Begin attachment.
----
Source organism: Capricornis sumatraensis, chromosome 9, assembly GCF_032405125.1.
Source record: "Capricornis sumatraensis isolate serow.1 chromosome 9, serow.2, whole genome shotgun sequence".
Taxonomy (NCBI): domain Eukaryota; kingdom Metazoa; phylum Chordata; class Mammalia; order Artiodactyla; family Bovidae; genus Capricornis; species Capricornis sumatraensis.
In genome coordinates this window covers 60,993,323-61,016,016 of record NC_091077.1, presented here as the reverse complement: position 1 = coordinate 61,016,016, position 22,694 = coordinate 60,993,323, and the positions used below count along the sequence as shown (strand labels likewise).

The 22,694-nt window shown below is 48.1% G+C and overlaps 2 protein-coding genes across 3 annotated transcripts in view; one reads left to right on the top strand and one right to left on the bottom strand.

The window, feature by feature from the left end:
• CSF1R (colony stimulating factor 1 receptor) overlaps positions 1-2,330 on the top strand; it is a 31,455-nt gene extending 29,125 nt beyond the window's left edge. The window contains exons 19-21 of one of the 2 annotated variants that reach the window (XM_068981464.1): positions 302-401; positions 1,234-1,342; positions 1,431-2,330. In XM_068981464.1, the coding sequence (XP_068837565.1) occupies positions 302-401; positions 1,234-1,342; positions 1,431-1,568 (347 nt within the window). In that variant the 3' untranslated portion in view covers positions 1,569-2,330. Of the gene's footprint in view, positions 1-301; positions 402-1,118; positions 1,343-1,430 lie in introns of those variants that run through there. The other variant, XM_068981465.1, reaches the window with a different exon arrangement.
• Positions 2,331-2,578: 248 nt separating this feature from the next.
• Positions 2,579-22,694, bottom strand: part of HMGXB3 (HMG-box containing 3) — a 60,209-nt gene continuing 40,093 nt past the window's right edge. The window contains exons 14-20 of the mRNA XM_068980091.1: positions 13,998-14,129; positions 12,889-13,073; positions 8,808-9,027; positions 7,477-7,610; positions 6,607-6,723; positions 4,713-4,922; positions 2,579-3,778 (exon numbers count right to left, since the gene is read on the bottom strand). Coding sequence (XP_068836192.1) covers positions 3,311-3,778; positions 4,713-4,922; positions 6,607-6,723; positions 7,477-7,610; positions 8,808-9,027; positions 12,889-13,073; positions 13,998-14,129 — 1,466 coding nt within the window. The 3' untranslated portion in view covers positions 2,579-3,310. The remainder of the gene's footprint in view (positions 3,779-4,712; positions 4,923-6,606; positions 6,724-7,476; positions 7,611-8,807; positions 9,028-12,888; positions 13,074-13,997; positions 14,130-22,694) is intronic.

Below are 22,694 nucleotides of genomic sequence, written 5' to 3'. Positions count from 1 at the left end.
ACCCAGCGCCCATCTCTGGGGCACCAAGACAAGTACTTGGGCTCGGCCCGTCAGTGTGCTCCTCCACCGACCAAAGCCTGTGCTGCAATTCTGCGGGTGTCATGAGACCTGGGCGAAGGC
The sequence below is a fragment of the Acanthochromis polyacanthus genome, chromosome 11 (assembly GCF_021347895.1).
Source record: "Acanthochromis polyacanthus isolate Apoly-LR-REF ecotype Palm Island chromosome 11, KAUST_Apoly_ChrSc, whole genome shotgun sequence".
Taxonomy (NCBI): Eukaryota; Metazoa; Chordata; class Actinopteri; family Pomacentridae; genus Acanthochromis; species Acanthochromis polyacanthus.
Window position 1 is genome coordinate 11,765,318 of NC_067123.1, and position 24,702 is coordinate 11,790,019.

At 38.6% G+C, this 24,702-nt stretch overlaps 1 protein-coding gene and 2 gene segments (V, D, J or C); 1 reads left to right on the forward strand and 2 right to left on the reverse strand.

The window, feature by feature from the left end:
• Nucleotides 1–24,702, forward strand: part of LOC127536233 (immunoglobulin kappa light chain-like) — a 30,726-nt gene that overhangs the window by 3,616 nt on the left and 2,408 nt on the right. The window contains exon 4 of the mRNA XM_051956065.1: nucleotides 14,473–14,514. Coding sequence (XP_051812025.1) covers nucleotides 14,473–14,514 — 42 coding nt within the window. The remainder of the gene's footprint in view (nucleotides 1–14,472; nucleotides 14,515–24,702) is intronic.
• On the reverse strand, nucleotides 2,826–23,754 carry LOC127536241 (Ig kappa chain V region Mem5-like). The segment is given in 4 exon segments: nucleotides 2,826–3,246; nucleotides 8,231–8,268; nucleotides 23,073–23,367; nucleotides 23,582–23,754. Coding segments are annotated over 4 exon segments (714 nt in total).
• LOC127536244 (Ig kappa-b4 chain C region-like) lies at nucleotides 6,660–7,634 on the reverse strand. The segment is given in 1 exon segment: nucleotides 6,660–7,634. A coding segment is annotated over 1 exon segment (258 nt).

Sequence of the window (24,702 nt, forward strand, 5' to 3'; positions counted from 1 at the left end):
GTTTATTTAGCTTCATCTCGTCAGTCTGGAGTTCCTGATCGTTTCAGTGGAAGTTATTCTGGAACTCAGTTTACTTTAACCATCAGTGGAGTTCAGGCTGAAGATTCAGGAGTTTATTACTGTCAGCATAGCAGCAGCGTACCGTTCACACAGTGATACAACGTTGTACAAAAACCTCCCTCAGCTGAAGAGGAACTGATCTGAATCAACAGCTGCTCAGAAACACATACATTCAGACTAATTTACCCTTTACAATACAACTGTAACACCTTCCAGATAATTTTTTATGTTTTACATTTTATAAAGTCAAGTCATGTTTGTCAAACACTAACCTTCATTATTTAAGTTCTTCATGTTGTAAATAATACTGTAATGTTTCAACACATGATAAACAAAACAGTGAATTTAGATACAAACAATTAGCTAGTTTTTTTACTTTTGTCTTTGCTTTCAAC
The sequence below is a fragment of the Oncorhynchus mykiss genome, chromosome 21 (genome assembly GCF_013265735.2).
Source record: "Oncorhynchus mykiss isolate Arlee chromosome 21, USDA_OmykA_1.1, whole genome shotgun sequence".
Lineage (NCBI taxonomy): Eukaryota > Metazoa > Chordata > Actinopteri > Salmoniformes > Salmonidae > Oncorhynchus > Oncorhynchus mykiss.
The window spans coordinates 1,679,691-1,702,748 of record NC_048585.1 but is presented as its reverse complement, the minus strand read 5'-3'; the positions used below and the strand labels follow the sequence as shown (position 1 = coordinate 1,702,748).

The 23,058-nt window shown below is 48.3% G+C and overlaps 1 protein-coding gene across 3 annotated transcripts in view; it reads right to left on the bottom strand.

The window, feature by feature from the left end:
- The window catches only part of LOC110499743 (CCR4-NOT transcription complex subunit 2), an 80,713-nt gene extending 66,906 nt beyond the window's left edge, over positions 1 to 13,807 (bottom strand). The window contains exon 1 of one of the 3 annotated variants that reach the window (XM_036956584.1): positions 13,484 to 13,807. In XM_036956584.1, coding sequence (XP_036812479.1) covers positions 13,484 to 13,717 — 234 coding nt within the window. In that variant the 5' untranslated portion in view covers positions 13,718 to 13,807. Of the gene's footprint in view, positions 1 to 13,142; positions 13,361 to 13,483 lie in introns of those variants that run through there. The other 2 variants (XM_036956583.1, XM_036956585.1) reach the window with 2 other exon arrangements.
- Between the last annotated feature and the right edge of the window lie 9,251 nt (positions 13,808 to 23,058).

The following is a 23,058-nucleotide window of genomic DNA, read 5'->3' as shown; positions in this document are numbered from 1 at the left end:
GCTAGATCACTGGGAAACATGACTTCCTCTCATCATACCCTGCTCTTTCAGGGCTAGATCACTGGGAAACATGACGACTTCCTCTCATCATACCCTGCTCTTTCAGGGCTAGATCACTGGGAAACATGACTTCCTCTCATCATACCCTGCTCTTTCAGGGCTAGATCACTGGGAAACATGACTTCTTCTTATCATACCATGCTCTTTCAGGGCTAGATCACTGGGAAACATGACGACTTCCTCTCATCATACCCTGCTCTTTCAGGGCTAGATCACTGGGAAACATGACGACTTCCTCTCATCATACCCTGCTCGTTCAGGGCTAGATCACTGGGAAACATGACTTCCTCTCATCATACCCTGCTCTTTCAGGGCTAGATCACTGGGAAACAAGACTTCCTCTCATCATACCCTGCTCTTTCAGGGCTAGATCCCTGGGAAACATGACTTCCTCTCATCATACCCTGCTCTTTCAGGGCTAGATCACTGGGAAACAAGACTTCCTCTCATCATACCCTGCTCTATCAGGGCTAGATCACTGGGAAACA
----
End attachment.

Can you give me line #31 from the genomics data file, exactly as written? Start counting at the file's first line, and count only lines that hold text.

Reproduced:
The following is a 23,058-nucleotide window of genomic DNA, read 5'->3' as shown; positions in this document are numbered from 1 at the left end: